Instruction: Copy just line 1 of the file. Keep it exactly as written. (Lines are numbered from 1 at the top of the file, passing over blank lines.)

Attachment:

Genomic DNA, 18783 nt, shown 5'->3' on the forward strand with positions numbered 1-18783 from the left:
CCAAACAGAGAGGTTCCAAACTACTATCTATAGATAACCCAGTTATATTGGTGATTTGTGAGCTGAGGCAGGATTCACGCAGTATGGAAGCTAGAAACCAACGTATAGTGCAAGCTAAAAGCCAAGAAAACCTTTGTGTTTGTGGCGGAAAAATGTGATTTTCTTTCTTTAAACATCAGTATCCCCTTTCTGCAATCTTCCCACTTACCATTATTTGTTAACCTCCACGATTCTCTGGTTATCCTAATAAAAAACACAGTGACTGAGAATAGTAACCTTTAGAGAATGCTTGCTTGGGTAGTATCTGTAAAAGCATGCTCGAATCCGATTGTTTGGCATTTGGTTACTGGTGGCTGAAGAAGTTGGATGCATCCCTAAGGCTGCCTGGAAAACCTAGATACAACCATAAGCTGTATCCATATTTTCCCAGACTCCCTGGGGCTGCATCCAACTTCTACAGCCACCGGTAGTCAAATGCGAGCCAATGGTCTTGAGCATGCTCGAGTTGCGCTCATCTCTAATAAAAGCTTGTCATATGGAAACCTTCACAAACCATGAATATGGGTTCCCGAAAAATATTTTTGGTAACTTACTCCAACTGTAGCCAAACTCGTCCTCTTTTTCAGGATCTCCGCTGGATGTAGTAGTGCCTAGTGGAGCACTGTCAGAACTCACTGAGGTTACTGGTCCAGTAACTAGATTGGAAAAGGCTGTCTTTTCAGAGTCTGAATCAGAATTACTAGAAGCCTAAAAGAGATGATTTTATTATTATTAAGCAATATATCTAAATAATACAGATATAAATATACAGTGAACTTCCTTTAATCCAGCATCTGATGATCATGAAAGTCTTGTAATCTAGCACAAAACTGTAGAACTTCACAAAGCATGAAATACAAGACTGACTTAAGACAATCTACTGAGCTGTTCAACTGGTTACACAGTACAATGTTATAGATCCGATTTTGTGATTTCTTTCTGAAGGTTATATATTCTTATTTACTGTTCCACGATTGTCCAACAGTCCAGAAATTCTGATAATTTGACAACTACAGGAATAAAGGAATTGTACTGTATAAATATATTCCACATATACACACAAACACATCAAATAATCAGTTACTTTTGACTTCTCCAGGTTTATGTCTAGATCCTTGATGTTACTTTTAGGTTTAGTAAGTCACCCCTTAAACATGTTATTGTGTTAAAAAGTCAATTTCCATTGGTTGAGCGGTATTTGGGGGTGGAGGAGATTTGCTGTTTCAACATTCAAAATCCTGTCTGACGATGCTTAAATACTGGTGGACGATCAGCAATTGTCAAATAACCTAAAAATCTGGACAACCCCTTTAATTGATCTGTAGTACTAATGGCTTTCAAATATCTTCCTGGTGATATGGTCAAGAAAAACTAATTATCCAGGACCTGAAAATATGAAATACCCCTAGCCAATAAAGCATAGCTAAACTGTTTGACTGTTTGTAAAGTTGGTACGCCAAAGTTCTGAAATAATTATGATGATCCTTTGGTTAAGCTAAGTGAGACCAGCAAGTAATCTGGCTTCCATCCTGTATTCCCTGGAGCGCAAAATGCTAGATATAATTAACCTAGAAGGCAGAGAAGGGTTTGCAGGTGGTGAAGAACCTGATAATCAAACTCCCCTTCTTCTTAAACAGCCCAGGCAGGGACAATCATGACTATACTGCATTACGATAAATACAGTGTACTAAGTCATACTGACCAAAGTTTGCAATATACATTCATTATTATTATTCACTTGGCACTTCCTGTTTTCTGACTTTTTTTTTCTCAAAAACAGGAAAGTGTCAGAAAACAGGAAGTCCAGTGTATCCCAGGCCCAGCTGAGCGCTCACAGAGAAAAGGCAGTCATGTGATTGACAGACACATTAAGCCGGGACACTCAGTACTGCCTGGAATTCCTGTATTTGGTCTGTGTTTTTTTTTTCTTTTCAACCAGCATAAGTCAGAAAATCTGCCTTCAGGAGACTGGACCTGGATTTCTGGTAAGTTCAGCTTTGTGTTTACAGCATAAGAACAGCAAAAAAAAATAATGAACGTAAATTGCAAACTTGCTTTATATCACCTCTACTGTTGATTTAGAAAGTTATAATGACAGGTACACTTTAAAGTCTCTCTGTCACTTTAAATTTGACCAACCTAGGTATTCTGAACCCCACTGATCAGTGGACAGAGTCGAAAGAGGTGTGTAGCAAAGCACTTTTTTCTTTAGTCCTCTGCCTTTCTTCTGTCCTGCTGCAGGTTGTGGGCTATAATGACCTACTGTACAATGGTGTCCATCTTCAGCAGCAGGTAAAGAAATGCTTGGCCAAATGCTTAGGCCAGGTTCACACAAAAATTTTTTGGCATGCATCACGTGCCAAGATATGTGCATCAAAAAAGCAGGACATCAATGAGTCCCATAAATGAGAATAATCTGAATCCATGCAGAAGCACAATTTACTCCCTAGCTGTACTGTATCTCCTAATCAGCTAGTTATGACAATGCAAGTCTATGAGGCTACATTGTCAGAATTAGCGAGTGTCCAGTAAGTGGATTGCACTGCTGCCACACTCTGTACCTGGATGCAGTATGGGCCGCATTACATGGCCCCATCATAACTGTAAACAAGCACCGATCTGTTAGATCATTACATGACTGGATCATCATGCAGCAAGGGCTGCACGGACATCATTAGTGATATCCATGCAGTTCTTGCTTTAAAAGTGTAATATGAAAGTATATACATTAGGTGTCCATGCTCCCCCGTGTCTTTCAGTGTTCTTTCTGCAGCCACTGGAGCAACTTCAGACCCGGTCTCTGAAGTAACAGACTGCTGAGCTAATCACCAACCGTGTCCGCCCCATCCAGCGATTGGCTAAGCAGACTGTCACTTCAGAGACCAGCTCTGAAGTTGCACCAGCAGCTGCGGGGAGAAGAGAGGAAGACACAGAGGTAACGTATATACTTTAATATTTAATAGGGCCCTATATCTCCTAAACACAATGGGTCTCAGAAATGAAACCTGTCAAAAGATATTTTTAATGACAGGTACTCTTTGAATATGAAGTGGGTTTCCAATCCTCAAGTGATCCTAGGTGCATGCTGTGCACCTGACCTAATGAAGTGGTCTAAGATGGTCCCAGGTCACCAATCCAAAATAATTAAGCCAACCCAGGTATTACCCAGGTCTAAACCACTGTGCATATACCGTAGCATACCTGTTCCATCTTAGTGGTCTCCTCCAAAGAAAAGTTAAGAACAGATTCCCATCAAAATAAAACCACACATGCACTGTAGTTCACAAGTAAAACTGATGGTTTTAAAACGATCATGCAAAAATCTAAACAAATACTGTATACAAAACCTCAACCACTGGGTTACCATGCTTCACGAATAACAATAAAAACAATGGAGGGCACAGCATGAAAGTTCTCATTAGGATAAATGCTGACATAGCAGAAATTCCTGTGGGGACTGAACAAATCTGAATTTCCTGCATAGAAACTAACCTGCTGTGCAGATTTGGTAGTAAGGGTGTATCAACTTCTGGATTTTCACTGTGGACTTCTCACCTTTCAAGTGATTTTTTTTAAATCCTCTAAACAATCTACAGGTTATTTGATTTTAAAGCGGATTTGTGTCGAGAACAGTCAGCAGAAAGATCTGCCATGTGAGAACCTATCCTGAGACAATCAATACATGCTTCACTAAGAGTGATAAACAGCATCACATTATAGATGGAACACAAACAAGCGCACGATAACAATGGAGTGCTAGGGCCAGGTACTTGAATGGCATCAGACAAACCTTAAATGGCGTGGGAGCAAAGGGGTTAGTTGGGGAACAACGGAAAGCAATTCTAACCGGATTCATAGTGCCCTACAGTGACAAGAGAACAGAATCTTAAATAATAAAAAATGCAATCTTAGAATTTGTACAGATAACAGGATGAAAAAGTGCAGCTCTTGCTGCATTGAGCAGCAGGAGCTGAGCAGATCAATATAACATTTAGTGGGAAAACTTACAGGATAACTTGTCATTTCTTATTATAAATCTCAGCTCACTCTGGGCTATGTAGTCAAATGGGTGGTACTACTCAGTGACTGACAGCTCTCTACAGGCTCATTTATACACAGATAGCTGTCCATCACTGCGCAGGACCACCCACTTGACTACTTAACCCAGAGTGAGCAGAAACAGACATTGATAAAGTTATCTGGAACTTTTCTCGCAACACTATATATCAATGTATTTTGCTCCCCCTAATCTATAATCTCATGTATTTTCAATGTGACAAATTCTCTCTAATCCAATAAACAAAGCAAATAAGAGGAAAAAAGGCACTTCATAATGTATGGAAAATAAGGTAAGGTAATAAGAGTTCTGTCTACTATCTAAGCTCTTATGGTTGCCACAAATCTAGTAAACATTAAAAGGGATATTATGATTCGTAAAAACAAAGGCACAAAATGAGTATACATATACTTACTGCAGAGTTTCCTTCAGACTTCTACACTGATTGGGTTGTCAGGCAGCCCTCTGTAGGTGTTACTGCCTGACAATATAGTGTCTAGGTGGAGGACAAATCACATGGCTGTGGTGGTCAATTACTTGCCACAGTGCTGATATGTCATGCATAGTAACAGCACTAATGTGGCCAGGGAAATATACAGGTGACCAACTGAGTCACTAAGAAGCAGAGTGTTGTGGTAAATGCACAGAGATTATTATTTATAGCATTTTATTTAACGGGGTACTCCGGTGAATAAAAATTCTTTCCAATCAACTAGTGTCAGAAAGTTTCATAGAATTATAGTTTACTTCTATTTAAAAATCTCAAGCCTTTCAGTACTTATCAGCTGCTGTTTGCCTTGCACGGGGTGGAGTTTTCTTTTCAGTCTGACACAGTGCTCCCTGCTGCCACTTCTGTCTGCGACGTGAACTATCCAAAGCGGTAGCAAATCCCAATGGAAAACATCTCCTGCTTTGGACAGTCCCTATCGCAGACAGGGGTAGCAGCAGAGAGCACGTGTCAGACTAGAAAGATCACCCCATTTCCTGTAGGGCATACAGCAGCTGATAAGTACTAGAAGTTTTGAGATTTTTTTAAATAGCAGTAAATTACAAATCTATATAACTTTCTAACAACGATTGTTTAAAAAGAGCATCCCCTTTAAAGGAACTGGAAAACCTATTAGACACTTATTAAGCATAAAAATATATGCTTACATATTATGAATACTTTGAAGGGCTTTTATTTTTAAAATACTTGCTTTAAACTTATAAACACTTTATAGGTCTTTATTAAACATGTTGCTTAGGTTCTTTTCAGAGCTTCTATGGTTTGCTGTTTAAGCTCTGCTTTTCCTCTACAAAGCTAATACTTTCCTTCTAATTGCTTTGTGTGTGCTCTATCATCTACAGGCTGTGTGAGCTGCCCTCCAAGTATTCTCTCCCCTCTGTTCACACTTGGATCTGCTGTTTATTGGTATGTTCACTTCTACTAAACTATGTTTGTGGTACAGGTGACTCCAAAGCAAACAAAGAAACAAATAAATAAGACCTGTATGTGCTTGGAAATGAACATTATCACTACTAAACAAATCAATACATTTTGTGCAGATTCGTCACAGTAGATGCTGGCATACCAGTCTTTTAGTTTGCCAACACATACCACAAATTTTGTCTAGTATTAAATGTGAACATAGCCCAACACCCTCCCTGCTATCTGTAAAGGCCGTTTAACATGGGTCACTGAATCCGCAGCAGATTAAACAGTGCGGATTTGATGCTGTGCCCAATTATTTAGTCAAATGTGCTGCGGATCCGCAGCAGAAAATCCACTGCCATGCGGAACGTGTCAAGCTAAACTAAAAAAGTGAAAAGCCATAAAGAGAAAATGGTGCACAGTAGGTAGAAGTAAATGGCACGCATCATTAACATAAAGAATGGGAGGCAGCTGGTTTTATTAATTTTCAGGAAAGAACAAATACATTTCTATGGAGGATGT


Genomic DNA, 18783 nt, shown 5'->3' on the forward strand with positions numbered 1-18783 from the left: